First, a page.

The Use of the Figure and the Myth of Asclepius in the Greek anti-pagan Controversy

Gaetano Spampinato


In this article we analyse how the figure and the myth of Asclepius were used in the controversy against the “pagans” and their divinities by Christian apologetics – specifically, the First Apology of Justin, the Legatio of Athenagoras, the Exhortation to the Greeks of Clement of Alexandria and the Contra Celsum of Origen. Asclepius, in fact, as well as other (semi)divine figures – Heracles, the Dioscuri, Dionysus –, presents some characteristics that, in the eyes of pagan polemicists like Celsus, make him similar to Christ: the fact of being the son of a god, the resurrection or divinization after death, the saving and healing activity. The will of the apologists is therefore to “unmask” the lying nature of Asclepius, and to show, by contrast, what are the true powers and the nature of Christ. To do so, these authors adopts two perspectives, that are not mutually exclusive: Asclepius as a demon who tried to imitate the life and actions of Christ; Asclepius as a man, divinised after death for his healing activities (euhemerism). Moreover, the apologists, in their polemical work, use, in addition to the Scriptures, the same “instruments” of the adversaries to show how their own works presented Asclepius as a negative, evil, and sometimes ridiculous figure: poets, like Pindar and Euripides, but also historians, such as Herodotus. The use of these works – naturally, an instrumental use – appears to be, in the eyes of the apologists, particularly efficacious for their polemical purposes, because it allows to attack the divine figure remaining “on the same level” of the adversaries, revealing all the immoralities and the ambiguities of Asclepius.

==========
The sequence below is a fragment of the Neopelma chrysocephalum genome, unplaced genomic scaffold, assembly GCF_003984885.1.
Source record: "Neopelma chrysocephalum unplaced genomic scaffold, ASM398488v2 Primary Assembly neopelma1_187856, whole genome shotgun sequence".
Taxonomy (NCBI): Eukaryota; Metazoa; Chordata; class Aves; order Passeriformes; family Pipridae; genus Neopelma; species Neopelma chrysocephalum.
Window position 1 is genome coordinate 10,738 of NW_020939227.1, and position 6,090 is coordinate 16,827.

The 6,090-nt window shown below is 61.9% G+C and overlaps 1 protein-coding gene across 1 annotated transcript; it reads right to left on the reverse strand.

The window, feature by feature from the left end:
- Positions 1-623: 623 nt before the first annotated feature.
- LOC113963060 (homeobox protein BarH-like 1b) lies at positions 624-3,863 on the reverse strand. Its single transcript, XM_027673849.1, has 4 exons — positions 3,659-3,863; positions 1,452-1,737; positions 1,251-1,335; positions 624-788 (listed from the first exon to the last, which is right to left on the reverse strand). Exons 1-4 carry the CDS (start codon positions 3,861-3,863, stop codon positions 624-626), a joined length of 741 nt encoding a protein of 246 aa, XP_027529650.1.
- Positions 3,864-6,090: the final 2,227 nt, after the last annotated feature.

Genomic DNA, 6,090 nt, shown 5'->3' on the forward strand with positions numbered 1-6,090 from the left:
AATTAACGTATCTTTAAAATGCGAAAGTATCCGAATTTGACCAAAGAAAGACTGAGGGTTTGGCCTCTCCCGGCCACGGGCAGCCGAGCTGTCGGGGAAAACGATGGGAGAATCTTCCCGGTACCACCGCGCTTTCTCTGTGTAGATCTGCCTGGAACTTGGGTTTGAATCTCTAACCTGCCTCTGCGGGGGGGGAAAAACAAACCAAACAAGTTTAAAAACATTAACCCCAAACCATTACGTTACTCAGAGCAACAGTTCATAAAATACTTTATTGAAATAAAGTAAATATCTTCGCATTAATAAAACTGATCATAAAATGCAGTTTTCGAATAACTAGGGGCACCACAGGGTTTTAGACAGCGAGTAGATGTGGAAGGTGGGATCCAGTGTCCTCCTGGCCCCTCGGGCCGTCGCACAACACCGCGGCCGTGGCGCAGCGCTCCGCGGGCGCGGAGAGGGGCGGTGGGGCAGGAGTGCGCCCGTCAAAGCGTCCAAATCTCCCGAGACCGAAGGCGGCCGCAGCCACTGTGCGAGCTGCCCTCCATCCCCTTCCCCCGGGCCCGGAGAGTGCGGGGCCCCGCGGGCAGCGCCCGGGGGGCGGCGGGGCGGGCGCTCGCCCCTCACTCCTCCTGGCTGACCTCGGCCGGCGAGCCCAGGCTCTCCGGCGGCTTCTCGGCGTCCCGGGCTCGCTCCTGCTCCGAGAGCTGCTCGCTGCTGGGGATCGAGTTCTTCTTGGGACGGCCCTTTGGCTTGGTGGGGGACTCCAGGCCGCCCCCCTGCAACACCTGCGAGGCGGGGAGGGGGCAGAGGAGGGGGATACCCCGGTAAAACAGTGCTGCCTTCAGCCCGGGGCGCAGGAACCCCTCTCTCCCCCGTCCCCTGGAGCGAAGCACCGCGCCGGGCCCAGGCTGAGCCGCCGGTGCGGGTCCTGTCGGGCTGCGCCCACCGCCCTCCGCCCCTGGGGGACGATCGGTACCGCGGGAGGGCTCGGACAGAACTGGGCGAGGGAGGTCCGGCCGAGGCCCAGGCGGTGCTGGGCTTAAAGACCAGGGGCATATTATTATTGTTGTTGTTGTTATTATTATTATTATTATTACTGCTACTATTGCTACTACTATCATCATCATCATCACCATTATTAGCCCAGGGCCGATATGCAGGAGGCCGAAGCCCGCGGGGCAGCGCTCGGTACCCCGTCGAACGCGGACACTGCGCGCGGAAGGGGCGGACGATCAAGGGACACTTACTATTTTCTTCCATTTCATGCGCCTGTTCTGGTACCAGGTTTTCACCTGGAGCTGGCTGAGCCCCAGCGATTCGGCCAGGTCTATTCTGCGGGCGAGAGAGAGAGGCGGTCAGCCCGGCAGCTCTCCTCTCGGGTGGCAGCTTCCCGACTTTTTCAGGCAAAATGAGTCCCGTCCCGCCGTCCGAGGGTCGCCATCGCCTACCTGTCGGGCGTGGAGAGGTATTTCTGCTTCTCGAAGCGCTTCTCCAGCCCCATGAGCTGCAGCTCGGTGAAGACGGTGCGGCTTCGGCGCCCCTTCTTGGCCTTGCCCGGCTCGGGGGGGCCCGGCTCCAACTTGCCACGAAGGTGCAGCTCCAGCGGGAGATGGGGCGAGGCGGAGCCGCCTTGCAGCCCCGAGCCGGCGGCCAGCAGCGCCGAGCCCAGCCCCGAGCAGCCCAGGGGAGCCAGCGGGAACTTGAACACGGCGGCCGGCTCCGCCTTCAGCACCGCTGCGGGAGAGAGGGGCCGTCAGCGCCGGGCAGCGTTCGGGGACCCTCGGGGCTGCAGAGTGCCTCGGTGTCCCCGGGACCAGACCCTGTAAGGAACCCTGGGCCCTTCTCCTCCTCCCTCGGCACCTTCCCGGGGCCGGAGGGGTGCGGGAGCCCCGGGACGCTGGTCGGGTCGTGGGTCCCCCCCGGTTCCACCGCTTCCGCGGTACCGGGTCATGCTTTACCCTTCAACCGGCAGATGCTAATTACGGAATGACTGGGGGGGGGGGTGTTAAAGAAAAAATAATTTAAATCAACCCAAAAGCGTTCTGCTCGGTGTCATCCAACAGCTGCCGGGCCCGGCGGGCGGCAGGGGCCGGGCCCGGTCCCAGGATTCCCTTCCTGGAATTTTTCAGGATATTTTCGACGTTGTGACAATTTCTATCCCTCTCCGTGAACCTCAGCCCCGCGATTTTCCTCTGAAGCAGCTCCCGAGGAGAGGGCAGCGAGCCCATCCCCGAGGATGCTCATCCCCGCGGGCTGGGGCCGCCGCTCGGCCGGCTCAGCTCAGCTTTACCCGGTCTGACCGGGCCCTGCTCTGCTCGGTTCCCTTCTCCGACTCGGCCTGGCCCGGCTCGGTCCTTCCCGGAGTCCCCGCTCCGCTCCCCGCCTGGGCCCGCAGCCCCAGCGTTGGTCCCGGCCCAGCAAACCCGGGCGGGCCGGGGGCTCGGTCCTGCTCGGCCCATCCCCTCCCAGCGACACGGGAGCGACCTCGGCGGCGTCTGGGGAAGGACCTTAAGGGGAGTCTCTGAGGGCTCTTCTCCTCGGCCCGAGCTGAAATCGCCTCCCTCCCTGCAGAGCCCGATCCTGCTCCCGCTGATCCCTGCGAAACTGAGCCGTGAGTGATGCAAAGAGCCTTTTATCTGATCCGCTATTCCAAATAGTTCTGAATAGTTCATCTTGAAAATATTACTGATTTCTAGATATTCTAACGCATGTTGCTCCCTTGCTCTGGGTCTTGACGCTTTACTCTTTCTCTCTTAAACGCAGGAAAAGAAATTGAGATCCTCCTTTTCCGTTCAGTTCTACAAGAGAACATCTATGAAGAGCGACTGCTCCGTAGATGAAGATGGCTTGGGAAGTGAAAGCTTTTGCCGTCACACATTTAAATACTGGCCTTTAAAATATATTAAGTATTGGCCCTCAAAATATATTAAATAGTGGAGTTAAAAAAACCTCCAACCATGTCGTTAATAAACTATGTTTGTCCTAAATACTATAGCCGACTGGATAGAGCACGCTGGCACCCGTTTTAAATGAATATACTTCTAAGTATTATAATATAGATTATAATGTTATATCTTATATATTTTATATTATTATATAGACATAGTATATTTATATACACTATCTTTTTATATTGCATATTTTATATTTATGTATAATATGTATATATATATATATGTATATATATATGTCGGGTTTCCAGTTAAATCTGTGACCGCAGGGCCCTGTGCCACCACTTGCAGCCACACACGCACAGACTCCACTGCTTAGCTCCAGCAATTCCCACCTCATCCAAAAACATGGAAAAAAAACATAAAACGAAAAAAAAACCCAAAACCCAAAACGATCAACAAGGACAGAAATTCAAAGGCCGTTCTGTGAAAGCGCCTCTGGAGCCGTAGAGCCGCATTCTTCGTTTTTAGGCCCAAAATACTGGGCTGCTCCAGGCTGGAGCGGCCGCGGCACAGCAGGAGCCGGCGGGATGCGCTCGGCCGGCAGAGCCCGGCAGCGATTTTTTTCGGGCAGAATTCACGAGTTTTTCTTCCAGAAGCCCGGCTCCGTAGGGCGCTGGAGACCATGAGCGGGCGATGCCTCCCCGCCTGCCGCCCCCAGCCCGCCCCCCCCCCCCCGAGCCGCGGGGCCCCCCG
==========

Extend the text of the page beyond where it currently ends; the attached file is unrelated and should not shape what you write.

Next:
Asclepius, Justin martyr, Athenagoras, Clement of Alexandria, Origen, Contra Celsum, euhemerism

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